SAN DIEGO (CN) – U.S. Rep. Duncan D. Hunter doubled down on xenophobia at a press conference at the U.S.-Mexico border Thursday as late polling shows he’s still likely to win re-election despite facing federal charges of misusing campaign funds and the racist rhetoric his campaign used against his Mexican-Palestinian opponent.
“Right now we have an army of migrants bearing down on the U.S. from multiple third world countries,” Hunter said Thursday as roosters crowed and dogs barked beyond the mesa overlooking the double fences already in place along the U.S.-Mexico border in San Diego.
“There are terrorist elements in these caravans; you don’t know one or the other. You don’t let anybody into your house without knowing who they are,” the congressman added, echoing similar claims made by President Donald Trump in recent days.
With less than a week before the Nov. 6 election, Hunter – the first congressman to endorse then-candidate Trump’s bid for the presidency – announced he sent a letter to the president urging him to use the military troops being sent to the border to meet Central American asylum-seekers to build a road along the border wall. Hunter said the press conference was not “campaign ploy or stunt.”
“This is not about immigration. This is about building the first part of the wall,” Hunter said before declining to answer reporters’ questions about his re-election campaign or the charges he faces in the Southern District of California.
Federal prosecutors indicted Hunter and his wife and campaign manager Margaret Hunter this past August, claiming they misspent $250,000 in campaign funds on personal expenses, vacations and school tuition for their kids.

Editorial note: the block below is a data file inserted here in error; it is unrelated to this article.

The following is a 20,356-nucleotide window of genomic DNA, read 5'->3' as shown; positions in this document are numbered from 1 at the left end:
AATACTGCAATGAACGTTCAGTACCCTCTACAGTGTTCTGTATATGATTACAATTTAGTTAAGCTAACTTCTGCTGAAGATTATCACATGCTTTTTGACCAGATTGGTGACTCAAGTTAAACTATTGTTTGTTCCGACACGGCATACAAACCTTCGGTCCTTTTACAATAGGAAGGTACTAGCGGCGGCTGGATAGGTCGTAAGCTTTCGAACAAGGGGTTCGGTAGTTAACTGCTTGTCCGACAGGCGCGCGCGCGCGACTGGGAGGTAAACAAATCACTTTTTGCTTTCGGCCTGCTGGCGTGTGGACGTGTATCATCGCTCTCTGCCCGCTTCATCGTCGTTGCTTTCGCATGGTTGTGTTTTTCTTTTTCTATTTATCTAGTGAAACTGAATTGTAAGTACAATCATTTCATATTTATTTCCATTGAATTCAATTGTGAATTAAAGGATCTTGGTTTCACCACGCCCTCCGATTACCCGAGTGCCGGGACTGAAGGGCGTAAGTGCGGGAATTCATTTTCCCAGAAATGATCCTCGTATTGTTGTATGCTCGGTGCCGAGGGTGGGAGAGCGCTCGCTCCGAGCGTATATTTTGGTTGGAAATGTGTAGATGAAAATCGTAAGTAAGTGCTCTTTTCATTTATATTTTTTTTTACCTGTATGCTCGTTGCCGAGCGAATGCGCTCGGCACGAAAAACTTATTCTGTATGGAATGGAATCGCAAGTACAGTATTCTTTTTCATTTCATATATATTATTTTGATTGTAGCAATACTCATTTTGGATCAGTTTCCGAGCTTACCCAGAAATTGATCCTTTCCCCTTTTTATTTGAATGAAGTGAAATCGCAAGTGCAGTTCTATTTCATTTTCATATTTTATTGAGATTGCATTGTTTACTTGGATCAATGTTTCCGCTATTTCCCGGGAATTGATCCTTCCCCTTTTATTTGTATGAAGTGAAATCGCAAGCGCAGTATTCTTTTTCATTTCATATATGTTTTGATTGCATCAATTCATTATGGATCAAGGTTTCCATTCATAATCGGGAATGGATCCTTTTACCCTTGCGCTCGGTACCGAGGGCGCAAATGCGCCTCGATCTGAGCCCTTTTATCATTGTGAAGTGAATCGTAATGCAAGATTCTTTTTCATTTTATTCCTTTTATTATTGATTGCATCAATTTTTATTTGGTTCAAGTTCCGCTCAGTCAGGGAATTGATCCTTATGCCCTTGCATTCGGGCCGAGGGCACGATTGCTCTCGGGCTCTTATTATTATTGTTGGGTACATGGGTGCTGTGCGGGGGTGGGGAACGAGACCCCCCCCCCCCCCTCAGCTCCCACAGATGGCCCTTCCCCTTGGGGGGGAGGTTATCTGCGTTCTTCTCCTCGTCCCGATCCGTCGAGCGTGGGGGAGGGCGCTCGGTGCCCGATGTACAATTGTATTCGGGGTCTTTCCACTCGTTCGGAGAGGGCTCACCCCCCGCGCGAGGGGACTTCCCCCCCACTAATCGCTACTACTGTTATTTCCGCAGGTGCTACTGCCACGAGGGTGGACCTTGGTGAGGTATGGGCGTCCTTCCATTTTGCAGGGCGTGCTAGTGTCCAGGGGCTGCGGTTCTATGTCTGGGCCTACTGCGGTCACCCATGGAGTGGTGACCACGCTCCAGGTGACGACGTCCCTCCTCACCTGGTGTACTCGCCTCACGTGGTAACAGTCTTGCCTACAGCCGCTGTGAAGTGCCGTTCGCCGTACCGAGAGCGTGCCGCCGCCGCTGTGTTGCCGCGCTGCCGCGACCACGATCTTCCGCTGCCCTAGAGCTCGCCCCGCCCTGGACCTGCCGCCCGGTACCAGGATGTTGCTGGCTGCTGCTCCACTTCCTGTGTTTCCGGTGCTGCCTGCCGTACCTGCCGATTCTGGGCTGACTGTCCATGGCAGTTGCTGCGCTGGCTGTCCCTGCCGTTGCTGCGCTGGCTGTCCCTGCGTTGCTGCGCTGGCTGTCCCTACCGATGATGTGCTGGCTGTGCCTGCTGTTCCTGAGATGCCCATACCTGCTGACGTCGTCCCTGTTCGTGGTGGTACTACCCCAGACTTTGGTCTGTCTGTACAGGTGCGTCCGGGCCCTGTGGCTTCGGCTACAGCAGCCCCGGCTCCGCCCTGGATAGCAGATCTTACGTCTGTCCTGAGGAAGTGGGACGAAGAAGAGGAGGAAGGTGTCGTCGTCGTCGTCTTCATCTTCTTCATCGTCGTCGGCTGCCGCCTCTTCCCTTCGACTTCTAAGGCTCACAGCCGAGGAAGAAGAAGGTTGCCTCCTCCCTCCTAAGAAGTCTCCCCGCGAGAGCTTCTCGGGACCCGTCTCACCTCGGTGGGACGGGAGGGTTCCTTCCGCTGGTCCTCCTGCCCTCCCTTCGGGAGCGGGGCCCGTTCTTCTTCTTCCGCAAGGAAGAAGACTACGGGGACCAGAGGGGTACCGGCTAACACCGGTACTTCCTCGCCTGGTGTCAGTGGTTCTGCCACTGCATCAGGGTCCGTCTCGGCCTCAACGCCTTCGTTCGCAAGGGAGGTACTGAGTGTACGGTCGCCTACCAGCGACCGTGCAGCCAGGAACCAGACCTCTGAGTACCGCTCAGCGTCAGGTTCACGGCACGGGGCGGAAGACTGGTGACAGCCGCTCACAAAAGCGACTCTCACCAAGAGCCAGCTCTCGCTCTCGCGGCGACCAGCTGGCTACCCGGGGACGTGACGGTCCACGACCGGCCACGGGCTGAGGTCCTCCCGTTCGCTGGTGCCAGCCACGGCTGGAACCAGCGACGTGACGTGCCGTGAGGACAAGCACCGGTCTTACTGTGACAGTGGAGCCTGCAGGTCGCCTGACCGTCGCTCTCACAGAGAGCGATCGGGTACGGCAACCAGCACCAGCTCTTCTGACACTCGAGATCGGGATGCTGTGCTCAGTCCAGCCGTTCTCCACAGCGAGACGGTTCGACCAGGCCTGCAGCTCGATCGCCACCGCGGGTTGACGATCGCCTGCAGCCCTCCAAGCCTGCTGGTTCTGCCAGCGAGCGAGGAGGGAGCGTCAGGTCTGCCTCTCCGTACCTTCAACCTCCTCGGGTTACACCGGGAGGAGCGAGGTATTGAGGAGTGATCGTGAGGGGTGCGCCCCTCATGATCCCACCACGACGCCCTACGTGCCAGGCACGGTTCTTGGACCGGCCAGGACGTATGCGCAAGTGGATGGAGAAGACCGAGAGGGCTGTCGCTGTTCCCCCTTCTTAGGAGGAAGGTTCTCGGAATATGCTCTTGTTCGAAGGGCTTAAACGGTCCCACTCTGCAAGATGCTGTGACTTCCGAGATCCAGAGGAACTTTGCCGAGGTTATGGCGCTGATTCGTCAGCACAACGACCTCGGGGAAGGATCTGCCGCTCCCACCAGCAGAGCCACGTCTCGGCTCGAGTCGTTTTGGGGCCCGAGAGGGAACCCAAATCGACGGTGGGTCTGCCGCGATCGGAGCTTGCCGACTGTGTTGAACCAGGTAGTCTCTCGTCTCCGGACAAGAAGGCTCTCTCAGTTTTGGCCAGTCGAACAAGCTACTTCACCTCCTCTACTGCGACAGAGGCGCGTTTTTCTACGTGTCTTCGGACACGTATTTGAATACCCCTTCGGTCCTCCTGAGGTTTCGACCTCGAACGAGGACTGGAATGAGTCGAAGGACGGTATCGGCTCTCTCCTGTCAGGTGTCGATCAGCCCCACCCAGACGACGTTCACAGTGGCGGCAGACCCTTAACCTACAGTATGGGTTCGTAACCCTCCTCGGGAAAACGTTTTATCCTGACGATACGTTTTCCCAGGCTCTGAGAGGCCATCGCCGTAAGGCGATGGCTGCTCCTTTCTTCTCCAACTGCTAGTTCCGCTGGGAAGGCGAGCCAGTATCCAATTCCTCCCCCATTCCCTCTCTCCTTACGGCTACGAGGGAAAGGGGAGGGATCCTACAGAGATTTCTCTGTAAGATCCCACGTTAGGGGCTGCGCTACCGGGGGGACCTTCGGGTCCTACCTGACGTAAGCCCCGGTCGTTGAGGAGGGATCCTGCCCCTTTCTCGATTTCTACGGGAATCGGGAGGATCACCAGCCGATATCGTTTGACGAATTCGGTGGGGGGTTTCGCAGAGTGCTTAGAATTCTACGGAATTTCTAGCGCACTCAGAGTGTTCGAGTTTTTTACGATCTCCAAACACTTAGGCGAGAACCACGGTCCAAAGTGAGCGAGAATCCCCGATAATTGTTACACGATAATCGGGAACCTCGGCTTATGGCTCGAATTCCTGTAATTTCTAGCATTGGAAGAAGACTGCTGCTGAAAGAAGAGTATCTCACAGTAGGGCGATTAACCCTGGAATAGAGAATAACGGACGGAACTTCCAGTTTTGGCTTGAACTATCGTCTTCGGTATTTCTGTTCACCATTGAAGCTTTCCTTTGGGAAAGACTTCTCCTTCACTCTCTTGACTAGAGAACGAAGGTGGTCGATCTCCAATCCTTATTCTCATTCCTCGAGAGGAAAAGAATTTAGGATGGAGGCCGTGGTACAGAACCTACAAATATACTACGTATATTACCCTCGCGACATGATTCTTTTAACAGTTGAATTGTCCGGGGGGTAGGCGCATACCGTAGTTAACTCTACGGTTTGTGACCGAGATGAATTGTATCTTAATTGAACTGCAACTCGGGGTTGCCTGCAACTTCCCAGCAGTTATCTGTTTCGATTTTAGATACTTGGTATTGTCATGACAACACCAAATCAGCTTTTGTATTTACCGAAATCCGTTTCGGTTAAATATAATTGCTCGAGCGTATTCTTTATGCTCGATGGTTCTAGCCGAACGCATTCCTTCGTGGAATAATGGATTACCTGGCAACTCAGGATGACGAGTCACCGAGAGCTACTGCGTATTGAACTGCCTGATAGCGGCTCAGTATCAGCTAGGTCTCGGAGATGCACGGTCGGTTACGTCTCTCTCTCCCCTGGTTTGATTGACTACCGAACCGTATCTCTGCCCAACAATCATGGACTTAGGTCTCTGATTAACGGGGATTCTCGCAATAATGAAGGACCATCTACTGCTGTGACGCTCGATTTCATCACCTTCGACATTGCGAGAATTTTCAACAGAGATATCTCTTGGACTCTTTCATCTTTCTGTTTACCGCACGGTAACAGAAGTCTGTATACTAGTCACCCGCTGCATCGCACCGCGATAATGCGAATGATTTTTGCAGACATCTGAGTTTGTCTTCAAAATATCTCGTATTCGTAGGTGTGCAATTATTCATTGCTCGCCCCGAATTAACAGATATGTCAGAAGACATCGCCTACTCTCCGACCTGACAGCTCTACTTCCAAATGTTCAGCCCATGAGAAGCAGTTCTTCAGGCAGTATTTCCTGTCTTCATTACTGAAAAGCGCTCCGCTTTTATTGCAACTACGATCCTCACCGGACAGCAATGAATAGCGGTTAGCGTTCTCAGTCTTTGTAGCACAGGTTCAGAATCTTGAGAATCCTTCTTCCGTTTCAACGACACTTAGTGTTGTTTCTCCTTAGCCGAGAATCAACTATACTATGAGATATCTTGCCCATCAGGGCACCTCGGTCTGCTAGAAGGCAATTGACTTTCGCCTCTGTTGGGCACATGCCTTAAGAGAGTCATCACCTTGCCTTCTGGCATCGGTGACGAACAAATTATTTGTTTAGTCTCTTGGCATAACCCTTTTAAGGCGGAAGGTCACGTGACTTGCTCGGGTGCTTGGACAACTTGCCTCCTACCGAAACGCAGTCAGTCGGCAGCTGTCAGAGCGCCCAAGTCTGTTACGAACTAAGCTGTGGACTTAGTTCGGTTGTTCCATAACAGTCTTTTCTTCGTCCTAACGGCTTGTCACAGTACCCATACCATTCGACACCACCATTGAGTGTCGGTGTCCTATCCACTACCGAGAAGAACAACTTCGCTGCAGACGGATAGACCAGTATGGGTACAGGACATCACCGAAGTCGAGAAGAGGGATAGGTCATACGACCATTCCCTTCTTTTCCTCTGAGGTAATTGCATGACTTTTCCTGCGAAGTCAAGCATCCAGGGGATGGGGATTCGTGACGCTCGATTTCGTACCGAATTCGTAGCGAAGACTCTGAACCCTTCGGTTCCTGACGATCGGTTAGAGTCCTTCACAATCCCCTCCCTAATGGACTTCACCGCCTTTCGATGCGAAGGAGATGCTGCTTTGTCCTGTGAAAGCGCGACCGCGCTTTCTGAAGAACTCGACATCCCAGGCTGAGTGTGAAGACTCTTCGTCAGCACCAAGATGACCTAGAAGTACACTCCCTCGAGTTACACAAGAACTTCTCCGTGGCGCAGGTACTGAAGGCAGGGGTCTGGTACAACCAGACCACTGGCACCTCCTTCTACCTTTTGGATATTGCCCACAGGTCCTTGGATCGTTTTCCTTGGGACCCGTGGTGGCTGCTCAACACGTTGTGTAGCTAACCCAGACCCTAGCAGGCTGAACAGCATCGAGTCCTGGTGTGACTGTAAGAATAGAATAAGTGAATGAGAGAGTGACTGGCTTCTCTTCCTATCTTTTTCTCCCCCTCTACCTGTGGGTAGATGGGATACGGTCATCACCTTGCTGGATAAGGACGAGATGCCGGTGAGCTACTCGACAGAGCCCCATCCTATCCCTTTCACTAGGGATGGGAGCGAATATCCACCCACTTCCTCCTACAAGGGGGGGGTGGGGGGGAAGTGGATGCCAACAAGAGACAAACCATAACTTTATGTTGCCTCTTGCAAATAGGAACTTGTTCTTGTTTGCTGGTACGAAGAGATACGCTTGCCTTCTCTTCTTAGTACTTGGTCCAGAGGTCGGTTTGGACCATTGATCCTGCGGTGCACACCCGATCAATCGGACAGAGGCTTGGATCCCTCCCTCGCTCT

Following the Hunters’ indictment and the congressman’s subsequent removal from congressional committees by House Speaker Paul Ryan, Hunter was still polling favorably and likely to win re-election in District 50, a Republican stronghold.
A poll by 10News and The San Diego Union-Tribune released Tuesday showed the race tightening, however, with Hunter leading by 3 percentage points. The election prognosticator website FiveThirtyEight gives Hunter with a better than 77 percent chance of being re-elected.
But re-election isn’t guaranteed for Hunter and the high-stakes race has gotten ugly.
Hunter’s opponent – 29-year-old first-time candidate Ammar Campa-Najjar – has been the subject of racist campaign fodder falsely linking the staffer for former President Barack Obama to terrorism.
Hunter’s own father, Duncan L. Hunter – who represented the district for decades before the map was redrawn and his son ran to succeed him – held his own press conference to attack Campa-Najjar’s Palestinian heritage and his grandfather’s involvement in the deadly terrorist attack at the 1972 Summer Olympics in Munich, Germany.
Campa-Najjar has renounced the attack. His grandfather, Muhammad Yusuf al-Najjar, died 16 years before Campa-Najjar was born.
But the racially charged rhetoric hasn’t necessarily convinced conservative voters to support Hunter.